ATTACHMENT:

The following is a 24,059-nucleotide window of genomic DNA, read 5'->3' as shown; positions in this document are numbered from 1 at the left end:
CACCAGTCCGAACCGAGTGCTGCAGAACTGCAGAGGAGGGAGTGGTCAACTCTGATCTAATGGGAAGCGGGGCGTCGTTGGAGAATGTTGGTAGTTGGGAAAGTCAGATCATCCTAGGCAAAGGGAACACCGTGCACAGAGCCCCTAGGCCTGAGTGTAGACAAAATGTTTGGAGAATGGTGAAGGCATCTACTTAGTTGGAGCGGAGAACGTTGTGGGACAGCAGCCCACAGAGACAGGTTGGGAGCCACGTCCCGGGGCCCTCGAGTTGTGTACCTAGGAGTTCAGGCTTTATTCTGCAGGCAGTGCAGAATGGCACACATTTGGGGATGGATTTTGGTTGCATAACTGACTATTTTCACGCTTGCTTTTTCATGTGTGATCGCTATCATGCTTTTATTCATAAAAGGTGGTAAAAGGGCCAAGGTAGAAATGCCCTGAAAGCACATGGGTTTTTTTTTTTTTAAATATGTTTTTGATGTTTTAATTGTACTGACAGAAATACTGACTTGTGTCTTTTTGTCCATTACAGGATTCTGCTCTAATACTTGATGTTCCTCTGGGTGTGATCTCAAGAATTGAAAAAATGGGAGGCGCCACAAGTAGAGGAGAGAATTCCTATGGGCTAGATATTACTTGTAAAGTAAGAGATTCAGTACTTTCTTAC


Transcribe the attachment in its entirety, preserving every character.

The following is a 24,059-nucleotide window of genomic DNA, read 5'->3' as shown; positions in this document are numbered from 1 at the left end:
CACCAGTCCGAACCGAGTGCTGCAGAACTGCAGAGGAGGGAGTGGTCAACTCTGATCTAATGGGAAGCGGGGCGTCGTTGGAGAATGTTGGTAGTTGGGAAAGTCAGATCATCCTAGGCAAAGGGAACACCGTGCACAGAGCCCCTAGGCCTGAGTGTAGACAAAATGTTTGGAGAATGGTGAAGGCATCTACTTAGTTGGAGCGGAGAACGTTGTGGGACAGCAGCCCACAGAGACAGGTTGGGAGCCACGTCCCGGGGCCCTCGAGTTGTGTACCTAGGAGTTCAGGCTTTATTCTGCAGGCAGTGCAGAATGGCACACATTTGGGGATGGATTTTGGTTGCATAACTGACTATTTTCACGCTTGCTTTTTCATGTGTGATCGCTATCATGCTTTTATTCATAAAAGGTGGTAAAAGGGCCAAGGTAGAAATGCCCTGAAAGCACATGGGTTTTTTTTTTTTTAAATATGTTTTTGATGTTTTAATTGTACTGACAGAAATACTGACTTGTGTCTTTTTGTCCATTACAGGATTCTGCTCTAATACTTGATGTTCCTCTGGGTGTGATCTCAAGAATTGAAAAAATGGGAGGCGCCACAAGTAGAGGAGAGAATTCCTATGGGCTAGATATTACTTGTAAAGTAAGAGATTCAGTACTTTCTTAC